Traffic Calming


Traffic calming is the combination of mostly physical measures that minimize negative effects of motor vehicle use, alter driver behavior, and increase safety for bicyclists and pedestrians. Traffic calming measures are self-enforcing and do not require enforcement by Police. Traffic calming reduces the speed and volume of traffic to acceptable levels for improved neighborhood livability, crime prevention, and urban redevelopment.

Policy History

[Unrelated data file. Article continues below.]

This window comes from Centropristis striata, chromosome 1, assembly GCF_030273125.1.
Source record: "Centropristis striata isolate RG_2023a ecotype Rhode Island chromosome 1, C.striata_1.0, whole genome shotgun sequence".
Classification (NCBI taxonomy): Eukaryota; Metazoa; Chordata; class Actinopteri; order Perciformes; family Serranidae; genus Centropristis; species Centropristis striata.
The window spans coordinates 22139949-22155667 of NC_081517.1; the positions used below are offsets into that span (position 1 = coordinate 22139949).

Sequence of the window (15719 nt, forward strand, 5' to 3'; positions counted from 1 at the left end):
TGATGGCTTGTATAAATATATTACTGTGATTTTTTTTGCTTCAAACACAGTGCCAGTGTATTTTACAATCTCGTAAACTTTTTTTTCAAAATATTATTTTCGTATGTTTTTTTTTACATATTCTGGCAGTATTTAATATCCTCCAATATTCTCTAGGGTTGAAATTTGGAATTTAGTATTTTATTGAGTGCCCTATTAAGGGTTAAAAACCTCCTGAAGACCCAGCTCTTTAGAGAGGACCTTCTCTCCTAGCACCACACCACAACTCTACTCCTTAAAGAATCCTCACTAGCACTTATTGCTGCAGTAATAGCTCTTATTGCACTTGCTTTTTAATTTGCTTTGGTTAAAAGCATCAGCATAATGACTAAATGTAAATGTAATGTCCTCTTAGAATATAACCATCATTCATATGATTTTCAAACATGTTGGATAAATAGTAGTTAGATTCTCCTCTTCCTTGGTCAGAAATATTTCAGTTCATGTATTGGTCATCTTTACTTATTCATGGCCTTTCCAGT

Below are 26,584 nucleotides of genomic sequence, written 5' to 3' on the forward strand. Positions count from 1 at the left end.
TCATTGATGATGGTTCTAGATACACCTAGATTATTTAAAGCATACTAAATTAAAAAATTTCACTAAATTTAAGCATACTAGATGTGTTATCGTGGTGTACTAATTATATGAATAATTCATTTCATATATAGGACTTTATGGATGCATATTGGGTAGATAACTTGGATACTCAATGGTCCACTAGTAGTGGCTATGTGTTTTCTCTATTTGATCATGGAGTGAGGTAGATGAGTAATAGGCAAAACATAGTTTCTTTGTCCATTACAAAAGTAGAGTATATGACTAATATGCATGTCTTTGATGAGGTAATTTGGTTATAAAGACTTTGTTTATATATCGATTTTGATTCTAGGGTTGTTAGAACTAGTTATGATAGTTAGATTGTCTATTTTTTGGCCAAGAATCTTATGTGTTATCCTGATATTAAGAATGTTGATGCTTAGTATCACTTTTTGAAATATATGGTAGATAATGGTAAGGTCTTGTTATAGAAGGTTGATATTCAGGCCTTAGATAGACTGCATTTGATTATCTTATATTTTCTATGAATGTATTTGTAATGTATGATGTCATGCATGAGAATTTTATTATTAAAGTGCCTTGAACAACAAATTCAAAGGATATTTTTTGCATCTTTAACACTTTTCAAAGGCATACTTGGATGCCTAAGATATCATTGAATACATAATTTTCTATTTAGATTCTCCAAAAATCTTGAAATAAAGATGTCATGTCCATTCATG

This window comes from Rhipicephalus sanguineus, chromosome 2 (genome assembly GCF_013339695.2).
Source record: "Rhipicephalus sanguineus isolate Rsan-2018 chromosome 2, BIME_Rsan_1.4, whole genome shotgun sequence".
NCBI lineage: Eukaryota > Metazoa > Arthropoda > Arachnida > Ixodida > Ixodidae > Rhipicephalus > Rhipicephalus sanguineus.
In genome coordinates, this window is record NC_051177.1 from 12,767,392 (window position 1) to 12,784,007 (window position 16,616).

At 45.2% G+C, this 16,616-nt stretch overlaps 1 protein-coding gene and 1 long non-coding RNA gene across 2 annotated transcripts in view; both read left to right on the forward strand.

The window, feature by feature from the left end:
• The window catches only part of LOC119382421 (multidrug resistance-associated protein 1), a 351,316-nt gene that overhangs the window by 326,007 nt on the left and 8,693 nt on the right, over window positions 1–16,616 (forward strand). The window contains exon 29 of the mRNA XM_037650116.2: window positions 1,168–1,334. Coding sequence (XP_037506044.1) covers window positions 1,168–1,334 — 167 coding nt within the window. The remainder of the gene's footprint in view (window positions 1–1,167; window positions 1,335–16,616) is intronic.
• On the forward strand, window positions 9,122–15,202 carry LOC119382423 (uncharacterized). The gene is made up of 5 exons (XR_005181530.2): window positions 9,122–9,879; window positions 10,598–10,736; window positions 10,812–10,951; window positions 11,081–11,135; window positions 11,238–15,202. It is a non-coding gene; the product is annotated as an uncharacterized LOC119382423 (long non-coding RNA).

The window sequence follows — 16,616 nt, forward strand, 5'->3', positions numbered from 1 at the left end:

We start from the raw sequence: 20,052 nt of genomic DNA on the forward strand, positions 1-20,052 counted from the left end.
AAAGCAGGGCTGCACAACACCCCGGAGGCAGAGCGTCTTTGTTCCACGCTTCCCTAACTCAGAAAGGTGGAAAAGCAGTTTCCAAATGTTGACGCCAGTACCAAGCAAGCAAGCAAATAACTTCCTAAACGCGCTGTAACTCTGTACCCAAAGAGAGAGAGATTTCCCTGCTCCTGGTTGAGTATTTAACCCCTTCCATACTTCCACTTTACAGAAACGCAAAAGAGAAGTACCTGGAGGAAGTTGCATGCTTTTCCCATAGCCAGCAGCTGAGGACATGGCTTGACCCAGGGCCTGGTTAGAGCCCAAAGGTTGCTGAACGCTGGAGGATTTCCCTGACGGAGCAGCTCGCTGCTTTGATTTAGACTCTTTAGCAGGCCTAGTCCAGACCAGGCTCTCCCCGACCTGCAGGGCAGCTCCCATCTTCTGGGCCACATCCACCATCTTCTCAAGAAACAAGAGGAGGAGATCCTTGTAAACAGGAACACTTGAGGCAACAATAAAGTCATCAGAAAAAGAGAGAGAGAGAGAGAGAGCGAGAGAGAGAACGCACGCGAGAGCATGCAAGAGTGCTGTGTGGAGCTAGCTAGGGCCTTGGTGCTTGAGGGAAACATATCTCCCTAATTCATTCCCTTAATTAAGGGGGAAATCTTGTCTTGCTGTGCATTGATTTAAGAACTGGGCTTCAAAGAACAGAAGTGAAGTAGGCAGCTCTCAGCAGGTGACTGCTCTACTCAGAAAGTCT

In an effort to address neighborhood improvement and revitalization, the City of Boca Raton created the neighborhood Improvement Study Commission by City Council Resolution No. 79-96, in April of 1996. Working closely with City staff, the Commission developed the City's First Residential Traffic Calming Plan, which was approved by City Council under Resolution 37-97, adopted March 18, 1997.  The Traffic Calming Program, described in this original plan, was designed to maintain a clear focus on traffic safety and the general interest of the community as a whole. Specific objectives and goals encouraged the preservation of the unique, positive and highly desirable attributes of the City's residential neighborhoods and of improving its overall quality of life.  In 1999, an Interdepartmental Staff Task Force took the experiences learned from the implementation of the original 1997 plan and developed a revised plan which was titled Traffic Calming Policy and was approved by City Council on March 16, 1999 by Resolution No. 47-99.  The Traffic Calming Program was subsequently put on hold due to a long waiting list of neighborhoods that petitioned for traffic calming and a high estimated cost of proposed traffic calming consensus plans. A "Traffic Calming Program Comprehensive Report and Recommendations" was distributed to City Council in June 2000 and discussed at the City Council Workshop on August 21, 2000. At the City Council Workshop on November 13, 2000, the City Manager and staff received direction from City Council to streamline the traffic calming process and reduce costs through a revised traffic calming program that included a new "enhanced speed hump" traffic calming feature as the only feature available for funding in neighborhoods requesting traffic calming.  The current Traffic Calming Policy was adopted on February 27, 2001 by Resolution 46-2001. As City codes, policies, strategies, and goals change, further revisions to this Traffic Calming Policy may be necessary in the future.